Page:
Airstrikes mark new IS offensive
An increase i n airstrikes in northern Iraq this week is the beginning of an effort to disrupt Islamic State (IS) supply lines ahead of an operation to take back the city from militants.
Coalition airstrikes have pounded at least two dozen locations around Mosul, destroying dozens of vehicles, buildings, fighting positions and insurgent units.
The airstrikes, said one senior US military official, are the start of a new phase, and military leaders are watching to see how IS militants respond as their supply and communications lines dry up.
Meanwhile, at the Pentagon yesterday Rear Admiral John Kirby said US efforts to train Iraqi forces and moderate Syrian rebels to fight IS militants are moving forward, even as insurgents still control about 21,000 square miles of Iraq.
The Pentagon press secretary laid out details and data aimed at showing the progress the coalition has made since it began airstrikes against the insurgents in Iraq last August.
He said about 270 square miles in Iraq have been regained from militants, mostly by Kurdish forces in the north.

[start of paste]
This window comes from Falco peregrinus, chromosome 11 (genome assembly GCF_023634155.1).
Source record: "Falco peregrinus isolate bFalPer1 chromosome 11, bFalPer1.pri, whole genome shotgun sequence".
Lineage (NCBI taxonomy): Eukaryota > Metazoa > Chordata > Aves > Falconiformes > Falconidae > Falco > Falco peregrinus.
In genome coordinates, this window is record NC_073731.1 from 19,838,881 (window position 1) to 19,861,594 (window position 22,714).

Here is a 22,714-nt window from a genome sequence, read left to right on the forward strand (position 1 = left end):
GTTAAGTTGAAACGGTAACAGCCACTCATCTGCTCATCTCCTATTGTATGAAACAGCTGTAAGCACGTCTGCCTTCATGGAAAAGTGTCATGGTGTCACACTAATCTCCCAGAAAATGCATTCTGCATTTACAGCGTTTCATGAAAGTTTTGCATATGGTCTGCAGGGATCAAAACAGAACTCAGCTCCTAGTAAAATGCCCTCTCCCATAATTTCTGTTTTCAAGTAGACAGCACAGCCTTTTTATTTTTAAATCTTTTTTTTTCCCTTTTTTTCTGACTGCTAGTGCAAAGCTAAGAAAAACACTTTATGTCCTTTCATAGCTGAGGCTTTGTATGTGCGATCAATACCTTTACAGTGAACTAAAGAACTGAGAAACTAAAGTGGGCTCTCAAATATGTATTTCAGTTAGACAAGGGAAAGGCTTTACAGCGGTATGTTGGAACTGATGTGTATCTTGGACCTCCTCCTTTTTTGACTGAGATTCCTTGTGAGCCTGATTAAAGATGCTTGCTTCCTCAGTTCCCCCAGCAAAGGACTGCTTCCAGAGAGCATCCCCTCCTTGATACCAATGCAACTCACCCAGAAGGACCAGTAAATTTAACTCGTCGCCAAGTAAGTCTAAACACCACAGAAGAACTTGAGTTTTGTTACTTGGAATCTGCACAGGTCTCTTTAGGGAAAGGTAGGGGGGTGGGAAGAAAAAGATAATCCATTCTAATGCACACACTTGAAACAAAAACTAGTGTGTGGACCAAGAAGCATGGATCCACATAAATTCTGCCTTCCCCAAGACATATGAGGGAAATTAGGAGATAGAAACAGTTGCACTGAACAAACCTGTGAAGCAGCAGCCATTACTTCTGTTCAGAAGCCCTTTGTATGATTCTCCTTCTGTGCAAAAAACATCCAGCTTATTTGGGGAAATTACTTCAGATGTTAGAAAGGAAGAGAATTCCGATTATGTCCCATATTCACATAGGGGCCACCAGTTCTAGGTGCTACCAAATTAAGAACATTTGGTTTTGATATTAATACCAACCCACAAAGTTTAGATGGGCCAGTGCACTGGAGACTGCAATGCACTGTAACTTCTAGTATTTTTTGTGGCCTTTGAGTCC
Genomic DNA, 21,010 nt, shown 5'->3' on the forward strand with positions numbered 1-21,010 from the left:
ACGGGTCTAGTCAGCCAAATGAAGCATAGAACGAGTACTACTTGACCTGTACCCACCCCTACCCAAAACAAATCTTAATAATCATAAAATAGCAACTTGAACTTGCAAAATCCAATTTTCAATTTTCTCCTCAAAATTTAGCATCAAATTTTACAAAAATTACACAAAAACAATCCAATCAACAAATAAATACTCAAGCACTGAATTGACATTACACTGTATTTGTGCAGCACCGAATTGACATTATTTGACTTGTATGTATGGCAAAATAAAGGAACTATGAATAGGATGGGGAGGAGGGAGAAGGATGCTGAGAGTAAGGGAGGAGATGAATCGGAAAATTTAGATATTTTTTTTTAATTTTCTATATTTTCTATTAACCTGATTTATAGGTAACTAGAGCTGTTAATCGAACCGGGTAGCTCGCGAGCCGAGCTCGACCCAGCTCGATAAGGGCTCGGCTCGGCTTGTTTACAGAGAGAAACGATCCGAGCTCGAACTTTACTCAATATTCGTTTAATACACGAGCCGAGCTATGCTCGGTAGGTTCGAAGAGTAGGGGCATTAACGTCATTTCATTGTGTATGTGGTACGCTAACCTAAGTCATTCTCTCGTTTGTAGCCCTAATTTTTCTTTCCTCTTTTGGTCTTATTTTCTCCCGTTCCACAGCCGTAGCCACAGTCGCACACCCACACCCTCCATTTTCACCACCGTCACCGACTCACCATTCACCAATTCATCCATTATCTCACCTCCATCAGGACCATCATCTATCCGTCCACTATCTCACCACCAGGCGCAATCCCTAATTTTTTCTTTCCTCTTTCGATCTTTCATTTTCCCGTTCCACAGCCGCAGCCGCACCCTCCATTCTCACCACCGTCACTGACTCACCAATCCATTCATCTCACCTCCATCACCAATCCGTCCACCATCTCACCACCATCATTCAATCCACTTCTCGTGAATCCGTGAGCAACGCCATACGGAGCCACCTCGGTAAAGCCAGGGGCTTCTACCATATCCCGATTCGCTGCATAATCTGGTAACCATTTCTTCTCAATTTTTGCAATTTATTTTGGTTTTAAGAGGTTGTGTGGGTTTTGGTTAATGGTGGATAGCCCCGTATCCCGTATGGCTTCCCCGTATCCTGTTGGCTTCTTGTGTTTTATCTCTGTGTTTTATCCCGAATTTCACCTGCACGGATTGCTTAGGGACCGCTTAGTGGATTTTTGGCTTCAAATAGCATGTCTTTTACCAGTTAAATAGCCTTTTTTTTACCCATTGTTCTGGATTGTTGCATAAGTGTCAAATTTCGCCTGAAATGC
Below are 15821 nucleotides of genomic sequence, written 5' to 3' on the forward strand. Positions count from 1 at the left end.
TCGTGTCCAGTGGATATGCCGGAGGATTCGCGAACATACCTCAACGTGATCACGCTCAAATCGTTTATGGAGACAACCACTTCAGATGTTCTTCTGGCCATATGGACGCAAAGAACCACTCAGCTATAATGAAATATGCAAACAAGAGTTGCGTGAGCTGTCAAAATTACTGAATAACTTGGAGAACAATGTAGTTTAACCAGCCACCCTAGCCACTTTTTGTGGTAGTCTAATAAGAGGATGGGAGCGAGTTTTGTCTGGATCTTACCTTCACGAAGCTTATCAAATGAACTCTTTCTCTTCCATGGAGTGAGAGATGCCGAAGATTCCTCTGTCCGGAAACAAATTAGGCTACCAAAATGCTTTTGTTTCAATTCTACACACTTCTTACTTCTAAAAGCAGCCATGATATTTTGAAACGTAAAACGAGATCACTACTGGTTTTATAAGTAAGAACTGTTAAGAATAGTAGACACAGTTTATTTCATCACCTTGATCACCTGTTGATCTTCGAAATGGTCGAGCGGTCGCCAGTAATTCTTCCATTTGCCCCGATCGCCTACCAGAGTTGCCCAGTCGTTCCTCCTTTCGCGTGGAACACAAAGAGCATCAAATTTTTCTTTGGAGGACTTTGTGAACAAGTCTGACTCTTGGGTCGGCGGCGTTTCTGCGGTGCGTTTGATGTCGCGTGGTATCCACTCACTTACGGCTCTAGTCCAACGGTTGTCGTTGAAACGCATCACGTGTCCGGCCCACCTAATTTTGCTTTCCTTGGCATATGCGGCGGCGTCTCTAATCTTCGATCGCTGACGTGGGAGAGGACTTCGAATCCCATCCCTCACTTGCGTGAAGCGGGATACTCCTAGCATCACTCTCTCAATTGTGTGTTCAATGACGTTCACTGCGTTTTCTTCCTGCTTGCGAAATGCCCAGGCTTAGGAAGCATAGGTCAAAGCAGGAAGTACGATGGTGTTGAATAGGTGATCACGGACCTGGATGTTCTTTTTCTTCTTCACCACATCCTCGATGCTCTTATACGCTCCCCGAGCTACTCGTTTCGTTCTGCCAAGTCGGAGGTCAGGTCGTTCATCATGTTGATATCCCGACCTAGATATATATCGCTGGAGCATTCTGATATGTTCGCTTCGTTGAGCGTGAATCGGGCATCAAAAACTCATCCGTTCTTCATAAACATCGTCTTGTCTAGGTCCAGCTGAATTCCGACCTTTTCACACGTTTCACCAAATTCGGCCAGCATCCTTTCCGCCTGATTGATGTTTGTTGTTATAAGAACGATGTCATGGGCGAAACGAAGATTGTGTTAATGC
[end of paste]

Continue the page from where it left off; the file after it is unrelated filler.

He cautioned that control of land across the country will continually change over time, and it will be a long struggle.
"I think we all recognise that it's a small percentage of the total right now. But we're only six, seven months into this thing, too," he said.
"ISIL had a big head start on us, coming into the summer. A pretty aggressive first quarter for those guys."
US officials have said the coalition has stalled the momentum of the IS militants, and Rear Admiral Kirby said yesterday that about 6,000 of the fighters have been killed, according to battle damage assessment of the airstrikes.
US officials estimate there were between 20,000 and about 30,000 insurgent fighters, including core IS militants and other aligned militias.
Rear Admiral said IS is on the defensive, struggling to get supplies and financing and having difficulties replacing destroyed weapons and machinery.
"While we're seeing all that, we're also mindful that they're still a potent force inside Iraq and in Syria. And that this is going to continue to take some time," he said.